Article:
With the arrival of the fourth and final volume of Jack Kirby's Fourth World Omnibus I've decided to delve into the titanic tomes for a taste of the terror and tumult tucked inside and, brother, it's a wallop.
There's manic energy in these stories that I hope would have grabbed me as a youngster in the early 1970s, and a kind of infectious earnestness, right down to the next-issue blurbs, that amuses the hell out of me as (what passes for) an adult. It reads quick, it reads clear, and everyone down to the background characters is excited and exciting.
History rightfully praises The King and The Man's early Marvel work, but reading this and the recently released Devil Dinosaur Omnibus from Marvel makes me want nothing more then Kirby Unleashed and On His Own. (Devil Dinosaur is great, but I'm insanely grateful for the text pages reprinted therein. Reading them makes you believe that Ol' Jack's brain never shut off.)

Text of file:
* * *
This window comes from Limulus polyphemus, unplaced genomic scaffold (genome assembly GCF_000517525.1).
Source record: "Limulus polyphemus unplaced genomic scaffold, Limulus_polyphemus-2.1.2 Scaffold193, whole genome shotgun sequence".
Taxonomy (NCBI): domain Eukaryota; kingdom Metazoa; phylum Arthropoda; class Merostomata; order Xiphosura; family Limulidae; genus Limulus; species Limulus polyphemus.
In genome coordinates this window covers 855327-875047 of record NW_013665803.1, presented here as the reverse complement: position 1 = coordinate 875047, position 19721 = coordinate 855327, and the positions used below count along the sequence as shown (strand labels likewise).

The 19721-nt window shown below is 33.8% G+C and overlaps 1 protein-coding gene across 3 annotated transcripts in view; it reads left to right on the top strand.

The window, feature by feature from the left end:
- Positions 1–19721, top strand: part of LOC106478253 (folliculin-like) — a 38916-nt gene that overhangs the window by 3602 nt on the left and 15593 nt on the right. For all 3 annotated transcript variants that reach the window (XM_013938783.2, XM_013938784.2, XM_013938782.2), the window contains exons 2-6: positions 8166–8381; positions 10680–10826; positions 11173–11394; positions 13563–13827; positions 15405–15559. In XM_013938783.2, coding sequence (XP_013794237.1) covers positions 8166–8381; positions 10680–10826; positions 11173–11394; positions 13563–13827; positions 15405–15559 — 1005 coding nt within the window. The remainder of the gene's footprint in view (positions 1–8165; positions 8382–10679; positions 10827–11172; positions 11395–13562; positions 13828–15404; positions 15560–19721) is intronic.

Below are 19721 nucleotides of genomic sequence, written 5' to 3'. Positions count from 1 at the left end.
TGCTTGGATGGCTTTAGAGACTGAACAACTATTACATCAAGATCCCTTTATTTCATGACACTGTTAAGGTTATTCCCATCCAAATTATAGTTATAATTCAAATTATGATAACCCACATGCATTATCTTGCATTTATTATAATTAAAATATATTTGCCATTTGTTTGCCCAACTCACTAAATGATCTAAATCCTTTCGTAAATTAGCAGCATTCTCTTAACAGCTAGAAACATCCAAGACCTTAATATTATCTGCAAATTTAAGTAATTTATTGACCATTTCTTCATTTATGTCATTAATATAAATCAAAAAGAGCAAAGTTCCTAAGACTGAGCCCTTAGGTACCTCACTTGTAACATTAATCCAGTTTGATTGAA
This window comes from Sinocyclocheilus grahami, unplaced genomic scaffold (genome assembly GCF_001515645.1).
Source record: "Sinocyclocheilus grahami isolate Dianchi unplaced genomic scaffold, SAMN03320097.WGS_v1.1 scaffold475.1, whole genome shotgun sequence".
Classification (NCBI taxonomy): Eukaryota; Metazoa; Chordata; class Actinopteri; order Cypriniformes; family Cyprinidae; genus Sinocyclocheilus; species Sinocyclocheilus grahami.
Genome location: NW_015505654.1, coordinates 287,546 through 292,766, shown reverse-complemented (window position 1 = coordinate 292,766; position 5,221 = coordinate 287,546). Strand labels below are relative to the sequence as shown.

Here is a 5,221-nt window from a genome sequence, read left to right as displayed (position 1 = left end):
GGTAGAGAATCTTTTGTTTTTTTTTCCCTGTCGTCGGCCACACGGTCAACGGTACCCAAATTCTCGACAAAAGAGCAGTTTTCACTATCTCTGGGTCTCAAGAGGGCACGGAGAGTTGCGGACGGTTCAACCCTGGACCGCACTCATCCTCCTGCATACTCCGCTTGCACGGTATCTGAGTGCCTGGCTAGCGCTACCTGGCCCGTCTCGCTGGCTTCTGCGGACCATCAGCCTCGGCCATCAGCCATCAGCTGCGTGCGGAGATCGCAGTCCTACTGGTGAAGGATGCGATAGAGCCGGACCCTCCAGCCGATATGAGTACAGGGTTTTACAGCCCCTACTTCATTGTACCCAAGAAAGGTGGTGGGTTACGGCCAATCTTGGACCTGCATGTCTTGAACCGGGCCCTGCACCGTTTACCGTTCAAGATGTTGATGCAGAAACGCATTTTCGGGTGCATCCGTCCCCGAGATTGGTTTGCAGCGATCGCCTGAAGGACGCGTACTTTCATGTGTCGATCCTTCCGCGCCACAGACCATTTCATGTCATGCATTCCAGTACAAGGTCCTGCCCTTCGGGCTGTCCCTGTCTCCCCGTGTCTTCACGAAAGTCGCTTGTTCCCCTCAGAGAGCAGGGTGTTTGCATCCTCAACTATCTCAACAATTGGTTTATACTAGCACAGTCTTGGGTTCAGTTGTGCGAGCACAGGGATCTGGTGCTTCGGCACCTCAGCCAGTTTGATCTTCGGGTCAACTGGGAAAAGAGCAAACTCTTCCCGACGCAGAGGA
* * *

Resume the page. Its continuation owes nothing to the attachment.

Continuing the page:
But I'm here to talk briefly about The Forever People, which, halfway through the first volume, is tied for second with Mister Miracle as my favorite series in these reprints. The aforementioned earnestness is on full display here, with heaping doses of angst, overwrought emotionality, and jive talk that would make Bob Haney proud.
Also, hideous furniture:
I gotta say, Big Bear's love of gaudy old furniture echoes my own. I've had my eyes on a particularly hideous couch at a local library that's been there since childhood and were I built more like Big Bear and less like Ichabod Crane said couch would have been mine long ago.
Mark Moonrider shares not just my name (the "Mark" part of it, anyhow), but an affinity for ugly lamps as well:
And that's pretty much why I'm totally jazzed to have four big books of this stuff on my shelf.